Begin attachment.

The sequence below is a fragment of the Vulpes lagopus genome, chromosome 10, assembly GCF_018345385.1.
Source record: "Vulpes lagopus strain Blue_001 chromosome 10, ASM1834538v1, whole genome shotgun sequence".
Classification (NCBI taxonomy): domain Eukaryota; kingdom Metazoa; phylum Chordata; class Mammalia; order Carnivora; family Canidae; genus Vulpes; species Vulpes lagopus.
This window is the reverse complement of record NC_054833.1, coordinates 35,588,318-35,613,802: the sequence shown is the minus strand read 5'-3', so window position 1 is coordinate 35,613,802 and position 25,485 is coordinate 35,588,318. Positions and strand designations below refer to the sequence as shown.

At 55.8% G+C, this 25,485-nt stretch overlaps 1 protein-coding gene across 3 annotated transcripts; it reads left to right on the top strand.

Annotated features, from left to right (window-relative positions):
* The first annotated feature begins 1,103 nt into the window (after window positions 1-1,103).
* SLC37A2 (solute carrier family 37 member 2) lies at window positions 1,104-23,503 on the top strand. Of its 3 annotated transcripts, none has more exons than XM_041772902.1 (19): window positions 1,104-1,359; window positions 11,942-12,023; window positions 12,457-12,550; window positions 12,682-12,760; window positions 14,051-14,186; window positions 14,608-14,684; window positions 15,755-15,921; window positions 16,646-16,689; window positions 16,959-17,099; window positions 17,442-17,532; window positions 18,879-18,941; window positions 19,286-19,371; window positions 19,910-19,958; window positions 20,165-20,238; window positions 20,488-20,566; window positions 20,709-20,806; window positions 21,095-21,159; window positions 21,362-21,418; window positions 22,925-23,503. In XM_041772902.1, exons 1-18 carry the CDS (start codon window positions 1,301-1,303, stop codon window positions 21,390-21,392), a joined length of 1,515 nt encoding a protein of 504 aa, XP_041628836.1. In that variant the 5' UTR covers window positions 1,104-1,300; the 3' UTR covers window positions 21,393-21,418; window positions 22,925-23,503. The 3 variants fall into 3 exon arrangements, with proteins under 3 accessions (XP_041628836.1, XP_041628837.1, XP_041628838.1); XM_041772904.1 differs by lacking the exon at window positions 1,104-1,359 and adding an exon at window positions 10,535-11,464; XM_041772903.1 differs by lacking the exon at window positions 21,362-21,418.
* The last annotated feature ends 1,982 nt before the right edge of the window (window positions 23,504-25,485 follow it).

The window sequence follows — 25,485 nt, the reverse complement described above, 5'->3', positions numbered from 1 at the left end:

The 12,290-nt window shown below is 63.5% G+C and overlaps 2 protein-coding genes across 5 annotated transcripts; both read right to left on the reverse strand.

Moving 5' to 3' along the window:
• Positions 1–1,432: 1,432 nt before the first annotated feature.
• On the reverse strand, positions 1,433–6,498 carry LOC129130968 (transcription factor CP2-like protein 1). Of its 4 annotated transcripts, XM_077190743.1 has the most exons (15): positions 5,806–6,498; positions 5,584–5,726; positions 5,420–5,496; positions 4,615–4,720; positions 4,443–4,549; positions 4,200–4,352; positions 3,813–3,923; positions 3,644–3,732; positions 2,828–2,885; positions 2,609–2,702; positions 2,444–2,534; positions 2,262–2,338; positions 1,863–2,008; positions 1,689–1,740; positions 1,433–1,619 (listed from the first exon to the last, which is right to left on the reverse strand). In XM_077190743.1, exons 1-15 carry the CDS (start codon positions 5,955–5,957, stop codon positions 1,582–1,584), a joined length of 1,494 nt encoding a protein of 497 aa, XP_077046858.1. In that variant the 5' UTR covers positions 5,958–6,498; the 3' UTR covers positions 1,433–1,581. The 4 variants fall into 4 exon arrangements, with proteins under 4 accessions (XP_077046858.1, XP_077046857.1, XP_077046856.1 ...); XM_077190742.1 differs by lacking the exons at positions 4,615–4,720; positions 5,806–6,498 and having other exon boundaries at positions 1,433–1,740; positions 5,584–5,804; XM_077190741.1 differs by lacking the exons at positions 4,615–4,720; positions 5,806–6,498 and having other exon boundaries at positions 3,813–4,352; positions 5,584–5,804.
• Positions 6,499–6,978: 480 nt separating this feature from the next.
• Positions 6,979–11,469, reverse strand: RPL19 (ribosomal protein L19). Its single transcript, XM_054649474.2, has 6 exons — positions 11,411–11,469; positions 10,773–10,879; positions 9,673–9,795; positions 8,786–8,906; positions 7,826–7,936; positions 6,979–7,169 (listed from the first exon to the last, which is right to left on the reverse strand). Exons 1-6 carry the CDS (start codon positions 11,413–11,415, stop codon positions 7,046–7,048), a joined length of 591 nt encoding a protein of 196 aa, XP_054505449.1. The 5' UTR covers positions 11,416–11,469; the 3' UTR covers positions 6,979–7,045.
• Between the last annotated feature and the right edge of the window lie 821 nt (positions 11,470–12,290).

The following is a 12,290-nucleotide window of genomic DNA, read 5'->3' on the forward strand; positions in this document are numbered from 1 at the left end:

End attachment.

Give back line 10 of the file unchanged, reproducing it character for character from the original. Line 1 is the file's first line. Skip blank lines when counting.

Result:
The window sequence follows — 25,485 nt, the reverse complement described above, 5'->3', positions numbered from 1 at the left end: